This 6.5-mile moderate loop hike in the Mohonk Preserve (near New Paltz, New York) features some of the most spectacular scenery in the area. It follows the ridge of the Near Trapps and the Bayards to reach the 1,600-foot summit of Millbrook Mountain. Along the way, it passes many panoramic viewpoints from the ridge, with views extending north to the Catskills and south to the Wallkill Valley. The hike involves a total elevation gain of about 800 feet, with a few steep climbs, although most of the grades are gentle. It should take about four-and-a-half hours, and dogs are permitted on leash.
To get there, take the New York State Thruway to Exit 18 (New Paltz). At the end of the exit ramp, turn left onto Route 299 and continue west through the Village of New Paltz. When you cross the bridge over the Wallkill River at the west end of the village, continue ahead on Route 299. (Do not turn right towards the Mohonk Mountain House.) In another 5.6 miles (from the Wallkill River bridge), Route 299 ends at a T-intersection with Route 44/55. Turn right here and follow Route 44/55 as it negotiates a very sharp hairpin turn and climbs to pass under the Trapps Bridge (a steel truss overpass). Continue for 0.3 mile past Trapps Bridge and turn right into the West Trapps Trailhead Parking Area of the Mohonk Preserve. There is a $15 per person day-use fee, payable at the booth in the parking area. (You can also purchase an annual pass for $70 at www.mohonkpreserve.org.) The trailhead is about 75 miles from Teaneck and it should take about one hour and 20 minutes to get there.
From the vehicle turnaround at the eastern end of the parking area, follow the yellow-blazed West Trapps Connector Trail, a gravel road which leads east, parallel to Route 44/55. In 0.2 mile, you’ll reach the Trapps Bridge. Climb the gravel road that leads up to the bridge, turn sharply right, cross the bridge, then turn right again. About 150 feet beyond the bridge, a sign and a triple-blue blaze mark the start of the Millbrook Ridge Trail. Turn left and follow this trail—marked with plastic markers on trees and paint blazes on rocks—which steeply climbs over rock slabs dotted with pitch pines.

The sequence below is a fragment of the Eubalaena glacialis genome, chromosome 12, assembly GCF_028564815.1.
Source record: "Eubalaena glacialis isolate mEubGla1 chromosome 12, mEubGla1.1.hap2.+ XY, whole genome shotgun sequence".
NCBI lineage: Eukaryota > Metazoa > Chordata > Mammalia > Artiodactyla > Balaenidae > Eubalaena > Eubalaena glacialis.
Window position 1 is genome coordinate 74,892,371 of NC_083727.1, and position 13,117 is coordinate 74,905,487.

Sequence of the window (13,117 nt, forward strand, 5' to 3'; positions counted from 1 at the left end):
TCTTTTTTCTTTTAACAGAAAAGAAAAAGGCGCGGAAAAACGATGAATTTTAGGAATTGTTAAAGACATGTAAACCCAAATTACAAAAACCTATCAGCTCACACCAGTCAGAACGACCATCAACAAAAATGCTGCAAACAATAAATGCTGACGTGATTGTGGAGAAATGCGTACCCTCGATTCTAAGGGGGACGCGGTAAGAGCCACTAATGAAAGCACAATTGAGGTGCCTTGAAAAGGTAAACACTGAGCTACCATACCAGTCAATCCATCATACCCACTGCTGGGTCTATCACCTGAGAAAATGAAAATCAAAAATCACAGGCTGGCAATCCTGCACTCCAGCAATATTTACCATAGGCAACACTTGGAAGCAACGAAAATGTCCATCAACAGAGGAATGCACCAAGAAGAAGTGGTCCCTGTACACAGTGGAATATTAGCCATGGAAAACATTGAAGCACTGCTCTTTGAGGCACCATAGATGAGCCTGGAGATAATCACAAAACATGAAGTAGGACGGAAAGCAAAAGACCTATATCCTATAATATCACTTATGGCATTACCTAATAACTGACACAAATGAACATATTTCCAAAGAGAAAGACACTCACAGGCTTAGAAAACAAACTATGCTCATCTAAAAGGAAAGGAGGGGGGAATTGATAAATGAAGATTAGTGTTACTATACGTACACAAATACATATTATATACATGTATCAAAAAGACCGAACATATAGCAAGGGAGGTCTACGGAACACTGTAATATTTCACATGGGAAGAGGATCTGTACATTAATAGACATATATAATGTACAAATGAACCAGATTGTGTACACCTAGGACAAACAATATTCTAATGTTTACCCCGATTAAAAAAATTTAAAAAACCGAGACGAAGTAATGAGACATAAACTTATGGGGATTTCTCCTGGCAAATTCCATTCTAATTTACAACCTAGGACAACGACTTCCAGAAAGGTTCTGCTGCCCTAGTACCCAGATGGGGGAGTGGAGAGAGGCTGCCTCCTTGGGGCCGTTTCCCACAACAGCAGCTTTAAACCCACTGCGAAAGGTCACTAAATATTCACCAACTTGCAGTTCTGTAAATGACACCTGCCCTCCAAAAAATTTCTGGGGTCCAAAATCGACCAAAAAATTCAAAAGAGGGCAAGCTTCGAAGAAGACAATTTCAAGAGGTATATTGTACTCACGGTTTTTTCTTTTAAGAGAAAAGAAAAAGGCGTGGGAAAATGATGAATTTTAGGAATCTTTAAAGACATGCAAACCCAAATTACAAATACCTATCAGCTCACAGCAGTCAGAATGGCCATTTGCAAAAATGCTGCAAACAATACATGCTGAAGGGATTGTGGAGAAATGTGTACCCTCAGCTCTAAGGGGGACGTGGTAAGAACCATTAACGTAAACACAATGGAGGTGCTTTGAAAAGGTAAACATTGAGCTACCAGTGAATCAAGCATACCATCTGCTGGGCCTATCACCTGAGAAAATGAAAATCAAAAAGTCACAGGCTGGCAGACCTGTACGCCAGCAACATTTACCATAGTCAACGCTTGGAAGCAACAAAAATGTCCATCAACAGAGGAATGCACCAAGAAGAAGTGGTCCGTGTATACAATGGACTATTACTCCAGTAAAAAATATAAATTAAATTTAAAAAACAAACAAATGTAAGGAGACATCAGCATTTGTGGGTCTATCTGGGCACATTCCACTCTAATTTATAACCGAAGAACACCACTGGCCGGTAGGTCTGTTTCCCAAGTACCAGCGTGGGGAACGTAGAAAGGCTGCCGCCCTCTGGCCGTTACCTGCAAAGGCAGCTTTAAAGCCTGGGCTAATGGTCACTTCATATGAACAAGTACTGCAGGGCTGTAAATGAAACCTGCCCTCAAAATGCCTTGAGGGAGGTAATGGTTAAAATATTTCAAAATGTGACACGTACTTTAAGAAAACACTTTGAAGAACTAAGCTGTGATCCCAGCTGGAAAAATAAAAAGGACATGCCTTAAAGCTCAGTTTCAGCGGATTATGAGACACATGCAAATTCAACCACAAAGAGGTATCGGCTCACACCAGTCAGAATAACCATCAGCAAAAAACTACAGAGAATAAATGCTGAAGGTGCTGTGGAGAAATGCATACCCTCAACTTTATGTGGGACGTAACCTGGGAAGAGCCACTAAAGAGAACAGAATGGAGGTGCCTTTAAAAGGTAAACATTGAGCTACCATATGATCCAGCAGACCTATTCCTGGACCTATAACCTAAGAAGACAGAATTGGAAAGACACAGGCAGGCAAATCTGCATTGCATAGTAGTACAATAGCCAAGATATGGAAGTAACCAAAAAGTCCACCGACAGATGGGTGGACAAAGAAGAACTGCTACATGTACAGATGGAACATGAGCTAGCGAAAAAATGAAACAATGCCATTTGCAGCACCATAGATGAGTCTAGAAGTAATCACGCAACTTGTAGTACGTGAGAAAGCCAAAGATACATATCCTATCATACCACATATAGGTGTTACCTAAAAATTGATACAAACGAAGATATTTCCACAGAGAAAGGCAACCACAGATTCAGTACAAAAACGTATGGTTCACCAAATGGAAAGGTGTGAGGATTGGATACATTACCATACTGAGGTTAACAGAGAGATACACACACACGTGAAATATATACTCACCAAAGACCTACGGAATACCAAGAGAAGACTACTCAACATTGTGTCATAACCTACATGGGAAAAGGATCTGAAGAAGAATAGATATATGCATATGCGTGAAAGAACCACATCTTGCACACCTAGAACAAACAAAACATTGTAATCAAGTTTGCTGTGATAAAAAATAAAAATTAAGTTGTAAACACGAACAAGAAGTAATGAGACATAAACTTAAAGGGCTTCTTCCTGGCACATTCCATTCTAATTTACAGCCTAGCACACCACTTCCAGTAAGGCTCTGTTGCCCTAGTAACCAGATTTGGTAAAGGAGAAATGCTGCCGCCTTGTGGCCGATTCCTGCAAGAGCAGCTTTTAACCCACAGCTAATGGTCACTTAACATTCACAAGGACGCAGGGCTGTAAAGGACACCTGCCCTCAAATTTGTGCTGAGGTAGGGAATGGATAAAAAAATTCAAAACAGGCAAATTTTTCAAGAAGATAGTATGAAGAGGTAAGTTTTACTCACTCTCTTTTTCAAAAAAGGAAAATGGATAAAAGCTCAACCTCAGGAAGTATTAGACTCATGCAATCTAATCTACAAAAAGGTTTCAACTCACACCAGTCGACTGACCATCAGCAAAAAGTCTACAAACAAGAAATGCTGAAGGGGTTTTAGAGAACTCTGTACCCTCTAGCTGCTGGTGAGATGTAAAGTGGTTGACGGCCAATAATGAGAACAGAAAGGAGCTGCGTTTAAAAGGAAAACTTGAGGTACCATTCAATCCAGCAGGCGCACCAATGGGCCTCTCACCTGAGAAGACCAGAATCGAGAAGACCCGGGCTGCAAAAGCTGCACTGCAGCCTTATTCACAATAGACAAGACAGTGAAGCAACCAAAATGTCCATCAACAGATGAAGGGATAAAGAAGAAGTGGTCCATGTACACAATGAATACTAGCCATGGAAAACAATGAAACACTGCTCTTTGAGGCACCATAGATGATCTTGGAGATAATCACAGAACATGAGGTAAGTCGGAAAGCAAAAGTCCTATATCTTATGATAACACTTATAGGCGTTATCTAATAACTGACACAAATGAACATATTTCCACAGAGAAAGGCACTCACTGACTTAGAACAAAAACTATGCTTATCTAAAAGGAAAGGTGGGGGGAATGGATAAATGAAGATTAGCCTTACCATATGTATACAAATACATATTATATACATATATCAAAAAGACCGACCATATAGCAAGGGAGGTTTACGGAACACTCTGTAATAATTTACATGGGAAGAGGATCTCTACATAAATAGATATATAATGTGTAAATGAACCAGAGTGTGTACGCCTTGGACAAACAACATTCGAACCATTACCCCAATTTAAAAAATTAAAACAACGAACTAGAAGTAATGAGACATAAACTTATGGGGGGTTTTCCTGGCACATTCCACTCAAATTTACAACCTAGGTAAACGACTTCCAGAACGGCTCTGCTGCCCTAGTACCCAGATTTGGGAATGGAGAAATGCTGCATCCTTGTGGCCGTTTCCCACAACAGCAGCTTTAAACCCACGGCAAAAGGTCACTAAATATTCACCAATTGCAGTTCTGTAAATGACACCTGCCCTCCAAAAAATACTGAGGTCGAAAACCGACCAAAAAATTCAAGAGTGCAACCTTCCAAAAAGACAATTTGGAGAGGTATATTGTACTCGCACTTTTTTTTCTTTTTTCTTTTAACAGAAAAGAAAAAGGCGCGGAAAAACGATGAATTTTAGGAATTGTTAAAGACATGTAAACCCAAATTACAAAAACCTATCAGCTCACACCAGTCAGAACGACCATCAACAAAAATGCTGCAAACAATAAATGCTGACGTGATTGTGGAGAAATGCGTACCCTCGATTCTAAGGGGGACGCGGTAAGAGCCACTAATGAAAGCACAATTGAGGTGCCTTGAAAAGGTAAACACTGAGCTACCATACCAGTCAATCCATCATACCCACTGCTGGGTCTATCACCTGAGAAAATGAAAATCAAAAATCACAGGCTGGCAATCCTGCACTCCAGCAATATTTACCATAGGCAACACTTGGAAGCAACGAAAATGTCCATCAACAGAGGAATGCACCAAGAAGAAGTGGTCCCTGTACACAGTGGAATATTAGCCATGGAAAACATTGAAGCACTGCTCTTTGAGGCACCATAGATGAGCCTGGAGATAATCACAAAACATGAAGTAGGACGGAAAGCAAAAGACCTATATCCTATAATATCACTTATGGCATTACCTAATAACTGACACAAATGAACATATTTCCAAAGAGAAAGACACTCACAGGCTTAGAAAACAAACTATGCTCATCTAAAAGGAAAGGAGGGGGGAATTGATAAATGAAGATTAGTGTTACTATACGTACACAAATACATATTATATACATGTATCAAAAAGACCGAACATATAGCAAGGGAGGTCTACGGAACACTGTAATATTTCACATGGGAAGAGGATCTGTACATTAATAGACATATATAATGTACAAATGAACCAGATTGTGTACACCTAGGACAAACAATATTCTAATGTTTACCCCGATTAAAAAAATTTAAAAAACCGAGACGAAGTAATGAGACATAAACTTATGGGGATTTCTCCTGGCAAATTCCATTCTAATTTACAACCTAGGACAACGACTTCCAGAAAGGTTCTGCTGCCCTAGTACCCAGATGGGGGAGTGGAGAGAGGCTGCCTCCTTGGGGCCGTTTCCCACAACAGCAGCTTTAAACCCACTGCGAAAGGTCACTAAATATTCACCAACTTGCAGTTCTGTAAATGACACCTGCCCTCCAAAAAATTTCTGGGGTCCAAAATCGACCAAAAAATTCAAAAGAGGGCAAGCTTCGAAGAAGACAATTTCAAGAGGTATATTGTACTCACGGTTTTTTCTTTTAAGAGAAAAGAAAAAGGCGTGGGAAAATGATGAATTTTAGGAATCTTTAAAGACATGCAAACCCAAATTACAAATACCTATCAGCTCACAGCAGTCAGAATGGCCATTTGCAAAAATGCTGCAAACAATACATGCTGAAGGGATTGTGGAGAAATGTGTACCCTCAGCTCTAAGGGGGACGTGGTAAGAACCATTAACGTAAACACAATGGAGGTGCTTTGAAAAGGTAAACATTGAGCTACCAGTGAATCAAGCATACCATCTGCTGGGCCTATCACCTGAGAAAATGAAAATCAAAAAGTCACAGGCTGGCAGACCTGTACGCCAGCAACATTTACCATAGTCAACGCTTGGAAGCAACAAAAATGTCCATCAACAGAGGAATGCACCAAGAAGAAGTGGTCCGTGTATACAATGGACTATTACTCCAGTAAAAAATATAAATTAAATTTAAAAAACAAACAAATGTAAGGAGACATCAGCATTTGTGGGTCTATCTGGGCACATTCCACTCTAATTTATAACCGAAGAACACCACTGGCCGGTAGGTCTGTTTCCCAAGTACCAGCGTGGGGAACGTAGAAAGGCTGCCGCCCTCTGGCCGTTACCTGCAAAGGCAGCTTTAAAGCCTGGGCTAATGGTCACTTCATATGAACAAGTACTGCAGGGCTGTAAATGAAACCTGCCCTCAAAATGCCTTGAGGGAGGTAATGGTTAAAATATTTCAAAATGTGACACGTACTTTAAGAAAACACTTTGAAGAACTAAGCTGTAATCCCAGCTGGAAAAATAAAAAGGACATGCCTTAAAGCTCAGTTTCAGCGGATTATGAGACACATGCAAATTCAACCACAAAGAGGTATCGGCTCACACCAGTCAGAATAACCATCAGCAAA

At the top of the steep climb, you’ll reach the crest of the ridge of the Near Trapps. Here, there is a panoramic viewpoint, known as the Hawk Watch. To the left, you can see Dickie Barre, with the Catskill Mountains in the distance beyond. To the right, there is a sweeping view over the Wallkill Valley, with New Paltz visible in the distance.
The trail continues to climb through a wooded area along the ridge, with scrub oak and pitch pine and an understory of blueberry bushes. Soon, you’ll reach another viewpoint on the left, with the Sky Top tower of the Mohonk Mountain House visible to the north, and the intersection of Routes 299 and 44/55 directly below. The trail now levels off. After a brief climb up a rock outcrop, the trail begins to descend.
About a mile from the start, you’ll reach a junction with the red-blazed Bayard’s Path, which leaves to the right. Continue ahead on the blue-blazed Millbrook Ridge Trail, which bears left and climbs to the top of the next ridge, known as the Bayards. The trail follows along the ridge, reaching a broad viewpoint over the Wallkill Valley. A long, relatively level section follows, with the trail cutting through groves of mountain laurel and blueberry bushes. At the end of the level section, the trail passes on the left of a rounded outcrop with a view ahead (through the trees) of the dramatic cliff of Millbrook Mountain—the destination of the hike.